Day 12: We’ll have a full day’s birding at Mang Den, where the seldom-seen endemic Chestnut-eared Laughingthrush will be our main quarry. Discovered in 1999, it has been seen by only a handful of birders. The quiet town of Mang Den is located in Vietnam’s central highlands, and just a few kilometers from the town we’ll explore a large area of excellent montane forest. This is the most reliable site in Vietnam for three other scarce birds: Pale-capped Pigeon, Yellow-billed Nuthatch, and Black-hooded Laughingthrush. Night at Mang Den.
Day 13: We’ll leave early for the four-hour drive northwards up the newly built Ho Chi Minh Highway to the Lo Xo Pass. Located on the Kontum Plateau, the peaks surrounding the pass are cloaked in undisturbed evergreen forest where we’ll look for the recently discovered Indochinese endemic Black-crowned Barwing, which favors the roadside scrub and secondary growth. Later we’ll continue north to Bach Ma National Park, breaking the journey at Lang Co on the coast to look for wintering shorebirds, including the recently described White-faced Plover. Night in Bach Ma.
Day 14: We’ll have a full day in Bach Ma National Park, where the Annamite Mountains meet the sea. This beautiful forested area is home to several Vietnamese and regional endemics, including Annam Partridge, Silver Pheasant, Red-vented Barbet, White-winged Magpie, and Indochinese Wren-Babbler. Other spectacular birds here include Hodgson’s Frogmouth, Ratchet-tailed Treepie, Indochinese Green Magpie, Black-throated and Lesser-necklaced Laughingthrushes, and a distinct subspecies of Sultan Tit with a glossy blue-black crown—a possible future split. The beautiful and endangered primate, Red-shanked Douc Langur, is sometimes seen in the treetops below the summit trails. Night in Bach Ma National Park
Day 15: We’ll have a final morning for birding in the lower reaches of Bach Ma, to look for the very shy Annam Partridge and Masked Laughingthrush, before we continue after lunch northwards up Highway One to Dong Ha for the night. We’ll spend the afternoon traveling although we’ll stop for breaks along the way. Overnight at the Mekong Hotel, Dong Ha.
Day 16: We’ll depart Dong Ha after breakfast driving eastwards on Highway 9 to the site of the former Khe Sanh Combat Base, and follow the Ho Chi Minh Highway West northwards along the Lao border. The main target today is the rarely-seen Rufous-cheeked Laughingthrush and we have a good chance of seeing Moustached Barbet at its only Vietnam location. After lunch we’ll drive north to the scenically stunning Phong Nha-Ke Bang National Park, a UNESCO World Heritage Site renowned for its extensive cave systems and rugged limestone karsts. Once in the park we’ll look for limestone specialists like the near-endemic Sooty Babbler and Limestone Leaf-warbler. Night in Phong Nha.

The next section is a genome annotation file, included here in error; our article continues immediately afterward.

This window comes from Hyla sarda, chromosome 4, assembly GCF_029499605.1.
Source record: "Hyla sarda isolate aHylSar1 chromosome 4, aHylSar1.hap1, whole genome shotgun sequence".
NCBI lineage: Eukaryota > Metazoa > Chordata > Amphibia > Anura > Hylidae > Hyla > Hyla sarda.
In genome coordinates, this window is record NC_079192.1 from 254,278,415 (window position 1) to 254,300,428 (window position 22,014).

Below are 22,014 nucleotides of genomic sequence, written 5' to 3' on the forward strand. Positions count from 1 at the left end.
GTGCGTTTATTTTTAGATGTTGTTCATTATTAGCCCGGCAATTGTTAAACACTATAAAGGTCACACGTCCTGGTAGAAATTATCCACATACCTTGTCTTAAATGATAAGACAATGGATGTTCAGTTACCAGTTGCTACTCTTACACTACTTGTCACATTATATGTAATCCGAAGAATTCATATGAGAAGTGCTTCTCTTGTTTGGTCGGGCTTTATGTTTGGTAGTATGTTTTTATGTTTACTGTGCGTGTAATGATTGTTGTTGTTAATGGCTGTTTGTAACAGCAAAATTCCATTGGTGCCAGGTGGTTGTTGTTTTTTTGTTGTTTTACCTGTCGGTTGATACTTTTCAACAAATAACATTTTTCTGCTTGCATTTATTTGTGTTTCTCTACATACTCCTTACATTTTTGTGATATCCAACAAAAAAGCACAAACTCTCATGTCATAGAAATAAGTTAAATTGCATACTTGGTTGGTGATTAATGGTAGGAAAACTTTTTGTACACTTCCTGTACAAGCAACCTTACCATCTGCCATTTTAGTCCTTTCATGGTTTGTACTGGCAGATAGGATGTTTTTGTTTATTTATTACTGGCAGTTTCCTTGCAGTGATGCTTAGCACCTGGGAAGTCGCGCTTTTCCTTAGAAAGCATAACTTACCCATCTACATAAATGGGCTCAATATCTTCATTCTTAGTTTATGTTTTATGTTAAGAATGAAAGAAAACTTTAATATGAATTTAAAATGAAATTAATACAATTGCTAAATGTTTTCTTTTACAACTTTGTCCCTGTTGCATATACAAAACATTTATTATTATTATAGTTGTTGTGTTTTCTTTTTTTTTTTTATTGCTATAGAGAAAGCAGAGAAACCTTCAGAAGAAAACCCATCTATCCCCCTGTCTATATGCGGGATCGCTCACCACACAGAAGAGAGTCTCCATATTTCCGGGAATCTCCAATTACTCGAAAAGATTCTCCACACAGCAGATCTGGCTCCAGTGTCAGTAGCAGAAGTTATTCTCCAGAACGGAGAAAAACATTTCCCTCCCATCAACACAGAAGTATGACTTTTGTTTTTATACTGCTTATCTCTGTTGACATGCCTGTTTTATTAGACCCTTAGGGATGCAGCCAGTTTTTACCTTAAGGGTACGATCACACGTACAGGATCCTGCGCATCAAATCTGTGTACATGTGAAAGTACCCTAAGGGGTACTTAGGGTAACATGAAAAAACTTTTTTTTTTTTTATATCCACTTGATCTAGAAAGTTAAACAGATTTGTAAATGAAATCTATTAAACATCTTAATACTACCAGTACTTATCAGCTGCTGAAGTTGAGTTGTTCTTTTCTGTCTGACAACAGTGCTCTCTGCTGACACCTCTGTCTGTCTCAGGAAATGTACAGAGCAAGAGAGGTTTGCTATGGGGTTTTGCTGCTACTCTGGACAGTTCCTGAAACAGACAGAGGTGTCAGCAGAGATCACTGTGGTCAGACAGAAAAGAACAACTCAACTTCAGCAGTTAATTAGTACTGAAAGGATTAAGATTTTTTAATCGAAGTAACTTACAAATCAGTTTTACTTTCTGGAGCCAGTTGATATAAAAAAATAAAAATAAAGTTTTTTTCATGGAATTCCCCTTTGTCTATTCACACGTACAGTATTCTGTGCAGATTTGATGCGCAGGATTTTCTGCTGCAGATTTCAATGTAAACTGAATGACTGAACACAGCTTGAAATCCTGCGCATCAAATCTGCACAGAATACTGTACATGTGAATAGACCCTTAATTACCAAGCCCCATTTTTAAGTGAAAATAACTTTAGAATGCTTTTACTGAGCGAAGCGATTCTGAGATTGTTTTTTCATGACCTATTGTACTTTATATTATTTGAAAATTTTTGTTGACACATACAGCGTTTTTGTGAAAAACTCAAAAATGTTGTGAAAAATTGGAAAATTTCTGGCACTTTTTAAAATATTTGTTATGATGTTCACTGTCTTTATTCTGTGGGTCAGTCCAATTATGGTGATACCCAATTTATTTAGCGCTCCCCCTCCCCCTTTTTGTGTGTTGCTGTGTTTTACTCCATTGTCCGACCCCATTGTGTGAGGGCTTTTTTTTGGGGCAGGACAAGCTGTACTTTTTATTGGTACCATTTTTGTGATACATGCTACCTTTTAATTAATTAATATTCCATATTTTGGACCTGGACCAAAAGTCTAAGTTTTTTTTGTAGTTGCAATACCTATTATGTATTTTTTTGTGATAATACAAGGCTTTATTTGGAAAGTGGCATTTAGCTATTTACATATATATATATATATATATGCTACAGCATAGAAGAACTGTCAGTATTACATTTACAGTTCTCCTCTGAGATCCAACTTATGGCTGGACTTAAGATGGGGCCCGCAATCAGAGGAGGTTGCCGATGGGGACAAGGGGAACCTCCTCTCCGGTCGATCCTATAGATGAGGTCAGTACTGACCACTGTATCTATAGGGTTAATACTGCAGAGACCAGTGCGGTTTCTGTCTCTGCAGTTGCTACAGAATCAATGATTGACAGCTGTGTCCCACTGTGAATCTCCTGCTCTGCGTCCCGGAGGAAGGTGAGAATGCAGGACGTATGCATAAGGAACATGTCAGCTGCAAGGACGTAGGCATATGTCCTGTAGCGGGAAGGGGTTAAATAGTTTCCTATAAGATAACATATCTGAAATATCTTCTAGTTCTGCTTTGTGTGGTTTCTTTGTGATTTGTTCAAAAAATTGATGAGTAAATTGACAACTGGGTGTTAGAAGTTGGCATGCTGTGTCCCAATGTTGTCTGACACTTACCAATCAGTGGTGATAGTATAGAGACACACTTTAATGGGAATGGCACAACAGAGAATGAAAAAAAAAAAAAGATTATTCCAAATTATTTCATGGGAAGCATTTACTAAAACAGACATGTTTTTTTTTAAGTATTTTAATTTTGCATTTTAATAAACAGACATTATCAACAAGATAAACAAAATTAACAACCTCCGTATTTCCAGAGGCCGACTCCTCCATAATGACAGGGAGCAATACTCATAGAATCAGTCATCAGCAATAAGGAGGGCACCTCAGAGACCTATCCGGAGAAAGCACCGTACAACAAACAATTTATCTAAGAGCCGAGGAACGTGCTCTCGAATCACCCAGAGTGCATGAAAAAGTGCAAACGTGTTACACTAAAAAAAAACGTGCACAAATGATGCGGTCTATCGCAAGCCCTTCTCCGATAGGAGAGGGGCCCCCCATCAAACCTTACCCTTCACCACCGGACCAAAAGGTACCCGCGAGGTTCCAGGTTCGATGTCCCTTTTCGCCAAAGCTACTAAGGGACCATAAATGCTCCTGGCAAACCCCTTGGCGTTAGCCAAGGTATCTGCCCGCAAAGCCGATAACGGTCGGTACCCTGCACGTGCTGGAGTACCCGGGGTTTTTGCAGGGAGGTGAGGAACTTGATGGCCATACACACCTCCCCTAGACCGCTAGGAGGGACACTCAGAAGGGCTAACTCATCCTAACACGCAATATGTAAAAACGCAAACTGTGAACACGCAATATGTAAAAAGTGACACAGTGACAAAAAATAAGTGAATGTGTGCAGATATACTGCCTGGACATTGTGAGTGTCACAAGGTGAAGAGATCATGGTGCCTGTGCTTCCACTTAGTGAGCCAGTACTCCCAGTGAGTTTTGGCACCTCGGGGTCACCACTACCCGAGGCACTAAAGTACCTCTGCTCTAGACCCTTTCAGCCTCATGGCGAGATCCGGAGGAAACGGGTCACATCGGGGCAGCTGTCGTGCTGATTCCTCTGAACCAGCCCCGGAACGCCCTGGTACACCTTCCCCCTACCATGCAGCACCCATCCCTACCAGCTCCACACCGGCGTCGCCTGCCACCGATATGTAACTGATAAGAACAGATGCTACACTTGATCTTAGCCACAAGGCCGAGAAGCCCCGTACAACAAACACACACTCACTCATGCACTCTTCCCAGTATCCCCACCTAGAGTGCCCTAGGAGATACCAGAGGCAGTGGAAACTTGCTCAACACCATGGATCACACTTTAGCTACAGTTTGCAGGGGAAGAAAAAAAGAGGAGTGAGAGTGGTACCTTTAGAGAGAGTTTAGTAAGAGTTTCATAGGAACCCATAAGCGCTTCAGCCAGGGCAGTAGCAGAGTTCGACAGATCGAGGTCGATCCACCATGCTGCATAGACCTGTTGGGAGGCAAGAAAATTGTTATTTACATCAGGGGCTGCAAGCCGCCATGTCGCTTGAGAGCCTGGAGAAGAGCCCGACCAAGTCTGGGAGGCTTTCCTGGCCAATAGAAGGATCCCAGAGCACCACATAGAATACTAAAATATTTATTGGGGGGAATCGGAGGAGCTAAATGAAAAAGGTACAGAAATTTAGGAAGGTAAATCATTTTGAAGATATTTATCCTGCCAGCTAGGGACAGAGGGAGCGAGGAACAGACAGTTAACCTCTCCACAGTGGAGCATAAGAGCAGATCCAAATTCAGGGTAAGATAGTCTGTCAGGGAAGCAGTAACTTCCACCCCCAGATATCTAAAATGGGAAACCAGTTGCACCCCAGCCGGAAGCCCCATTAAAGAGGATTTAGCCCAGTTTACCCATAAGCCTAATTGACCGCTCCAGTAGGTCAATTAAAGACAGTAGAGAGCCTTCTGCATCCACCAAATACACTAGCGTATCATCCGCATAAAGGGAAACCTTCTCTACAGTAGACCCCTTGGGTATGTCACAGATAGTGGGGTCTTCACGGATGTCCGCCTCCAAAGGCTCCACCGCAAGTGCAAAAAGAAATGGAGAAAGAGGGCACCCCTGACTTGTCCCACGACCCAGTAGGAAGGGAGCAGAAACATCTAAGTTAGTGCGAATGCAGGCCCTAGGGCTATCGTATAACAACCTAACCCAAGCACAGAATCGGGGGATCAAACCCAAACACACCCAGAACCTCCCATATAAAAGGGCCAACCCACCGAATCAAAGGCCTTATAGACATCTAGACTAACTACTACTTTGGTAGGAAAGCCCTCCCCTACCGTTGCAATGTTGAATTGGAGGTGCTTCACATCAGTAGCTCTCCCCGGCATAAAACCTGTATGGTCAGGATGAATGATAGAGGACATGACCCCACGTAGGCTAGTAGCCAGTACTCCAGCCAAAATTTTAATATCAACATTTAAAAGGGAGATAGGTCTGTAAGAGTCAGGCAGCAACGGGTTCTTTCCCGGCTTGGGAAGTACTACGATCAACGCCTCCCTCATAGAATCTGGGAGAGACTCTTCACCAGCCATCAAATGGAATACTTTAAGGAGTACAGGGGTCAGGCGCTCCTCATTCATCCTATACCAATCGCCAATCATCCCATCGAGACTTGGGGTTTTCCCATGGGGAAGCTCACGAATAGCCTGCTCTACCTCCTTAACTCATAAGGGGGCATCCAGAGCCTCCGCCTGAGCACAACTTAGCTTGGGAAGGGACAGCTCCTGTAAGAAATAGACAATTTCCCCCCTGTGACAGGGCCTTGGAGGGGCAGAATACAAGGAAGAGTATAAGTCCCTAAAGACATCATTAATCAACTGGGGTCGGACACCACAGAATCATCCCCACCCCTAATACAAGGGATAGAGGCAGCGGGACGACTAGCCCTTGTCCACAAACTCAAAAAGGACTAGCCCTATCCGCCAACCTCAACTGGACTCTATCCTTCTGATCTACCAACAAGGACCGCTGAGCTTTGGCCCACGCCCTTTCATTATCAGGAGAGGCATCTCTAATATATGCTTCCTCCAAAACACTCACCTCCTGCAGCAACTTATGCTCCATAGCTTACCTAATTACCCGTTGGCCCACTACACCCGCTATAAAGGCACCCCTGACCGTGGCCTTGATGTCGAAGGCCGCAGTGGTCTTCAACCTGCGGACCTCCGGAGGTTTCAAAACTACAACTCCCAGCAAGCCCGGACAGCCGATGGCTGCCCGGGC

Day 17: We’ll have a full day to explore Phong Nha-Ke Bang National Park in search of limestone specialists like the near-endemic Sooty Babbler and Limestone Leaf-warbler. The scarce and rarely-seen Red-collared Woodpecker is also possible here as is a scarce endemic primate, Ha Tinh Langur. The birdlife here is active and exciting with large mixed flocks often containing some very glamorous species; Sultan Tit is common, Purple Cochoa is sometimes seen, and the rarely-seen Red-collared Woodpecker is possible. For those who wish and if time permits, we’ll be able to briefly explore at midday the world-renowned cave system of this remarkable area. Night in Phong Nha.
Day 18: We’ll have a little time this morning to further explore the limestone forest of Phong Nha National Park before driving to Dong Hoi Airport for our flight to Hanoi. We’ll arrive in late afternoon when the main portion of the tour concludes in time to connect with international flights home. Night in Hanoi.
Day 19: We’ll depart Hanoi after an early breakfast for Cuc Phuong National Park, the first national park to be established in Vietnam and an area of limestone hills covered in primary rainforest. It’s a three hours’ drive to the park but we’ll stop on the way at Van Long Nature Reserve to take a sampan to the dramatic limestone cliffs that are home to the largest population of the endangered Delacour Langur. Various waders, herons, bitterns, and a breeding pair of Bonelli’s Eagles are often seen here. Leaving Van Long, Night at the Park Headquarters guest house.
Days 20-21: We’ll have two full days to explore the national park and we’ll hope to see some of the park’s special birds, including Bar-bellied, Blue-rumped, and Eared Pittas, Silver-breasted Broadbill, White-tailed Flycatcher, White-winged Magpie, Ratchet-tailed Treepie, Rufous-throated Fulvetta, Limestone Wren-Babbler, Fujian Niltava, and Pied Falconet. Nights at the Park Headquarters guest house.
Day 22: After breakfast we’ll leave Cuc Phuong for the hill station of Tam Dao. We’ll drive north on Highway 21 to Tam Dao, where we should arrive in time to spend the afternoon birding in the park. Tam Dao means three peaks in Vietnamese, although they are seldom seen as they are most often cloaked in mist. This very beautiful reserve is rich in biodiversity and there are a number of sought after birds to be found here. The town itself is fascinating – perched on the hillside it is a popular place for visitors from nearby Hanoi. Night at Tam Dao.
Day 23: We’ll spend the day in the montane evergreen and bamboo forest above the town. Specialties here include Chestnut Bulbul, Gray Laughingthrush, Coral-billed and Streak-breasted Scimitar-Babblers, Collared Babbler, and Greater Rufous-headed and Short-tailed Parrotbills. Winter visitors to Tam Dao include Fujian Niltava. In the late afternoon we’ll return to Hanoi. Night in Hanoi.
Day 24: The tour concludes this morning, with transfers for international flights home.
Updated: 04 December 2012
- 2014 Tour Price Not Yet Available
* Tour invoices paid by check carry a modest discount. Details here.
Maximum group size 10. Both leaders will accompany the group regardless of group size.